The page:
“But another thing, from my childhood, I was drawing, playing with playdough. All our walls were [filled] with drawings. And they never stopped me, never told me: ‘don’t draw on this wall!’” Ahmed confines that one time they even let him cut the carpet. Maybe that’s when it all began?
“I have never been apart from art, that is why I never became an artist. I think I was born with a certain way of thinking that is suited for this discipline. For certain reasons — because of freedom — freedom to think and act, things that you can’t do in all other disciplines, not even in music, for example.”
We have all heard a thousand times how artists, thinkers, philosophers, and many other great minds would have a certain idea come to them out of nowhere, inspiring them to create and produce their masterpieces. That wasn’t the case for Ahmed at all. “I think many expect from an artist this story, ‘I slept one day…’”, he laughed, “Maybe in the past, these things happened. In modern art, we have another tool — for example, analysis. It started from a discussion about Azerbaijani identity in global art, that discussion being between the Azerbaijani art community and my generation of artists. This gap between our generation and the Soviet generation. We were students of that generation, and we learned from them, but after the collapse of the Soviet Union, the first action was to copy the contemporary art of Europe, of the West. But in our generation, we started talking about how we cannot ‘win’ them because there is a global art competition. That’s why we understood that we should find some unique tools. How are we going to bring this to the global world? That was another question.”
Ahmed shatters the vision of artists who are unaware of today’s capitalist reality, and honestly and openly explains that “It derives from a very boring analysis.”
He humbly shies away from being the first to come up with the idea of using Azerbaijani carpets in his artworks. “Before me, there were artists, Chingiz Babayev for example, who used carpet as an idea to create an installation. He did it at the Venice Biennale, in the Guggenheim museum in Berlin, Germany. He made an installation with Azerbaijani fruits in carpet form. That was interesting actually. So that idea already was and still is being used by artists. Because it is an obvious object that has already existed in the world, in the mind of people, for thousands of years. My personal position was how this communication between this traditional local language can ask a global question. That was an analytical expression. Emotional was that I went through these traditional elements myself, that was the personal insights.” Ahmed believes that an artist has to break barriers within the society that they are part of and transform them.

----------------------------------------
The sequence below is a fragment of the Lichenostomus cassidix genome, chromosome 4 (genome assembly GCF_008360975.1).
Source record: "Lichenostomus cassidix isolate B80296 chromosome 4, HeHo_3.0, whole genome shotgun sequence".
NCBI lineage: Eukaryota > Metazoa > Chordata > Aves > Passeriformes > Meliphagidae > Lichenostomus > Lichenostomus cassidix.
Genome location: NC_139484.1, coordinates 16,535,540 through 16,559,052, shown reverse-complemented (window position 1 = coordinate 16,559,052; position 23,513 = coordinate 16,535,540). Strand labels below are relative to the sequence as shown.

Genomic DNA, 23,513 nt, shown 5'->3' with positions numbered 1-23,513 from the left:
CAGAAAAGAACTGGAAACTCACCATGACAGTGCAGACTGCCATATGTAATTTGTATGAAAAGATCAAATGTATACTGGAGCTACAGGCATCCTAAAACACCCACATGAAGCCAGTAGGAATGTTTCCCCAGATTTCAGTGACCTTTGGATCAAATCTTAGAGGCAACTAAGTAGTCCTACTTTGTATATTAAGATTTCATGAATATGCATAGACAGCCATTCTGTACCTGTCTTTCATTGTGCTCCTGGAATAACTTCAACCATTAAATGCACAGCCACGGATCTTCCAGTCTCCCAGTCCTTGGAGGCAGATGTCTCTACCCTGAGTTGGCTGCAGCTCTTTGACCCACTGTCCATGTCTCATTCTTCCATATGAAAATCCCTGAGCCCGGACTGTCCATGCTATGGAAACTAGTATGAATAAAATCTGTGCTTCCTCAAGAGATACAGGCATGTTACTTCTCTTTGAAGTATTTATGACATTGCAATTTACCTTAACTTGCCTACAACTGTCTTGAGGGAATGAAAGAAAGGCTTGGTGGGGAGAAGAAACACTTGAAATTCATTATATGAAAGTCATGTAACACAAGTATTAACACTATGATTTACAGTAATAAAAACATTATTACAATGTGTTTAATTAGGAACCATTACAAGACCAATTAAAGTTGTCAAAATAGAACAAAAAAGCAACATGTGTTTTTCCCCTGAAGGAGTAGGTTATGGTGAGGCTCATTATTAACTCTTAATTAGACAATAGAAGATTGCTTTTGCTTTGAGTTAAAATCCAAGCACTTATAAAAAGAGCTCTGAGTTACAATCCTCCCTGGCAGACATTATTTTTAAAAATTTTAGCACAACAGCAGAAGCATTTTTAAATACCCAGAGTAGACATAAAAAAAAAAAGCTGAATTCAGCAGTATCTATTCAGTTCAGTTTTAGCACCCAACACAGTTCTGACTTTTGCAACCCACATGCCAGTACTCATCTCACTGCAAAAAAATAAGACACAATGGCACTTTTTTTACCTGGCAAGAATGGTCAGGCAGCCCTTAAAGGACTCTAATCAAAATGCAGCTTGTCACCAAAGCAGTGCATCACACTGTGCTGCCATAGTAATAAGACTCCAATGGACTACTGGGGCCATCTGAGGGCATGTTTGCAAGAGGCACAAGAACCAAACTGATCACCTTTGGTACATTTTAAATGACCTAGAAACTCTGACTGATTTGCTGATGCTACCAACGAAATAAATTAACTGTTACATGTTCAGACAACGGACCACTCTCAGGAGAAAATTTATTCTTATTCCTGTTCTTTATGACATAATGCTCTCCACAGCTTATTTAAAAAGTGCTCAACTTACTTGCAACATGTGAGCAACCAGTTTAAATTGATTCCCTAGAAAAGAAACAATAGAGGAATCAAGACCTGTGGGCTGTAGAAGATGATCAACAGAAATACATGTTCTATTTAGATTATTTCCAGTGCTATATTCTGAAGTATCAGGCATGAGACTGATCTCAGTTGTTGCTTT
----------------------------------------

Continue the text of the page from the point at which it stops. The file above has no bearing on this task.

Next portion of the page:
He looks back at his first carpet project and remembers that it was hard to explain to people his idea. “It was a war, it was a fight. There was a physical and emotional reaction to certain ideas of what we could do with the carpet. But it only tells what an important element it is.” As Ahmed was and still is working with Azerbaijani textile workers and carpetmakers, he understands that for them to accept to ‘ruin’ a perfectly made carpet was harder to do not because of the technical difficulties, but because of the emotional and psychological barriers. “It was part of my work. My first idea was to make these objects inside of a very traditional society.”
It usually takes two to five years for him to start working on the idea, as it also requires finding the people to work on it. “It’s not about just an idea, you have to work for it, and put energy in, even if it is a good idea. It is not easy to just do it.”
When he was starting his projects he was in huge debt, and there were many setbacks, but he knew he has to go through that phase in his life in order to succeed. “I knew that I should go through these falls. I don’t know how I knew it but I knew that it should happen. I used to be in this small studio, with no material, huge debt, and no project. But because you are understanding why you are starving, I was more motivated back then in my small studio than today in my big studio.”